Yes, but in 1) I am arguing - or intended to do so - against multiple blocks per MP combined with global sync. Kernel-relaunch is not considered at all at this point, and in 2) I am arguing that shared will be faster than global - and that you can start fetching from it directly after you have written out to global without waiting for the global sync to happen - furthermore the sync is more likely to have happened if you have some work to do before checking.

The overhead for a relaunch is higher than “a few microseconds” when you have to save and restore the state of all registers. More like 30 or 40.
Whatever speed level 2 may have, it ain’t faster than shared? :)

Even with fewer blocks than multiprocessors you can still get deadlocks… imagine running on Fermi and you have multiple kernels simultaneously executing, occupying some SMs. CUDA doesn’t guarantee your blocks will get all the MPs.

You are right, shared memory is faster. But that’s the point - shared memory is important because it enables fast inter-thread communication. Unfortunately, it is limited to communication within a multiprocessor. If we had fast global communication, we might get further speedups. I see here two research questions: (i) how fast is global communication on Fermi? (ii) what kernels can take advantage of fast global communication?

That’s easy. Just don’t run so many multiple kernels simultaneously.

If CUDA does not guarantee correct execution in this case, but you show that these guarantees are important, the guarantees will be provided in the next version of CUDA. This happens all the time. Say, two years ago we had no memory consistency model for global memory, but now we have memory fence. GPGPU was always a bleeding edge technology. Do you remember the first matrix multiply on GPU? That GPU was not even programmable! Neither it had floating point support. Larsen and McAllister did really push the envelope. They did not produce a practical code, but rather pushed the technology towards what we are having today.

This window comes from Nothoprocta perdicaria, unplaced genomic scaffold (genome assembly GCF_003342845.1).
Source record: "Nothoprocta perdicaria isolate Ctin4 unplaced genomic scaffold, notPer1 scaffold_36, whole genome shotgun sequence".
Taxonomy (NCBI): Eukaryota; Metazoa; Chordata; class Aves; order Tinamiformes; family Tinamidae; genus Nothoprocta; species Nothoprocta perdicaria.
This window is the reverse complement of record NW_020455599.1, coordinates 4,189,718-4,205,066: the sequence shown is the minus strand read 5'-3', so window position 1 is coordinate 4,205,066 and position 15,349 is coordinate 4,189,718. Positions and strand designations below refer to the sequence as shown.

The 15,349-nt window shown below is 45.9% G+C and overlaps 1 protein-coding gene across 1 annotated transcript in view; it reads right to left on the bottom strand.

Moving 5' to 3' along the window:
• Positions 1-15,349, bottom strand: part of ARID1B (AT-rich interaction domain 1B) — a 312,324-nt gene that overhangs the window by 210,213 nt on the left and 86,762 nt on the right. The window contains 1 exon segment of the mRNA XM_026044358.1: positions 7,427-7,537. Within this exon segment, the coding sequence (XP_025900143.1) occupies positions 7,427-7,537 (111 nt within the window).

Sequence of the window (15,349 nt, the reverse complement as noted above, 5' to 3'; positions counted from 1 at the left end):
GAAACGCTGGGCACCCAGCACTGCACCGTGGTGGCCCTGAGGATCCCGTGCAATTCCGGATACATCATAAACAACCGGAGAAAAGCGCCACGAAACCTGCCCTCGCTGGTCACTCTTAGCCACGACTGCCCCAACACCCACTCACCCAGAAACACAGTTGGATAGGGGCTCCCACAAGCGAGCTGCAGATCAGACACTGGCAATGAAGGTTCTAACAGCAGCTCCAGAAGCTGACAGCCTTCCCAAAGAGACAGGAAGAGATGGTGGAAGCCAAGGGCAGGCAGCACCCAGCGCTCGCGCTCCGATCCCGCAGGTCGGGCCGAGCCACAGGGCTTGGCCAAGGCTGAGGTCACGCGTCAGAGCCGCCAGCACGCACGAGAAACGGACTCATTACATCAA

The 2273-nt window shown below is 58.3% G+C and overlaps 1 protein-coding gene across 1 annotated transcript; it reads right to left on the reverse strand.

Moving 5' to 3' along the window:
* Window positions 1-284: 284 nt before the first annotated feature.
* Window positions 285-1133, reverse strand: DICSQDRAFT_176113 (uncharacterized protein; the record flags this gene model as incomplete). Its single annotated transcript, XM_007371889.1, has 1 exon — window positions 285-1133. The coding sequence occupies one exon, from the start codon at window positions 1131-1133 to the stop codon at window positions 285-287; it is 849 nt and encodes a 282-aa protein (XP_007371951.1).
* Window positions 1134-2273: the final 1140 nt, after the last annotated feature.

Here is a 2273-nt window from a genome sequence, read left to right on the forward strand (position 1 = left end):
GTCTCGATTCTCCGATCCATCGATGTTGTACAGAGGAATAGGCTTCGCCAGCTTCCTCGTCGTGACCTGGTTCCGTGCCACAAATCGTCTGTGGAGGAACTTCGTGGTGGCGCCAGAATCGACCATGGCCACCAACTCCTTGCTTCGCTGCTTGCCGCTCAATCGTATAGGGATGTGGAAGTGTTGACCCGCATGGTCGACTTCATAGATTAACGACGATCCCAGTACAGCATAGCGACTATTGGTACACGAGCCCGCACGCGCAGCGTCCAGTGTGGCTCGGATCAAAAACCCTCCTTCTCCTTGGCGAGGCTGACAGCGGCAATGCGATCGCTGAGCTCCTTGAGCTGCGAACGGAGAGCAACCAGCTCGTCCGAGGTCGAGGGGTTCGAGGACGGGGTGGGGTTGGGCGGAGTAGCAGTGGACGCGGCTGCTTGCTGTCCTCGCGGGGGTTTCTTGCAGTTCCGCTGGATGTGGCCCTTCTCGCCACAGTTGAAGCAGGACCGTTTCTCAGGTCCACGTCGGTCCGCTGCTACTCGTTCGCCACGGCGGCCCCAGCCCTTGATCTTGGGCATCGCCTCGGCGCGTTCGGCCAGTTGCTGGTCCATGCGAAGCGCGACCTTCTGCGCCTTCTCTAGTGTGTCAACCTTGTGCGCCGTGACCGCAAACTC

I think there was a thread started by cygnusX1 that proved that in some cases a previous kernel launch will determine how many active blocks the next kernel will running with. It seems that up to half the SMs may start up running idle on a kernel launch.…;show=&st=0

So even when you have all resources available to your kernel you still might not get all the SMs - and hence a deadlock when you try this kind of synchronization.


Cygnus breaks the one rule you have to follow in order to make global sync work reliably:

blocks == SM’s

… and SPWorley’s example is so out of control, we have no idea how many blocks are in flight anymore - so it will probably, if not to just say predictably, fail.

There is no simple assumption you can make to guarantee that global sync works reliably. Believe me on that one. This is not just “oh the execution model doesn’t support this,” I know exactly what the pitfalls are because I have looked into this at length.

Give an example that fails?

My algorithm requires me to sync globally and I plan on investigating the whole ‘inter vs intra’ early next year perhaps.

So is GPU-wide synchronization difficult, but possible?

It sounds like “possible, but cannot be guaranteed to work in all situations.”

It’s not feasible to implement robustly.

Could you share the details?

Could you share the details?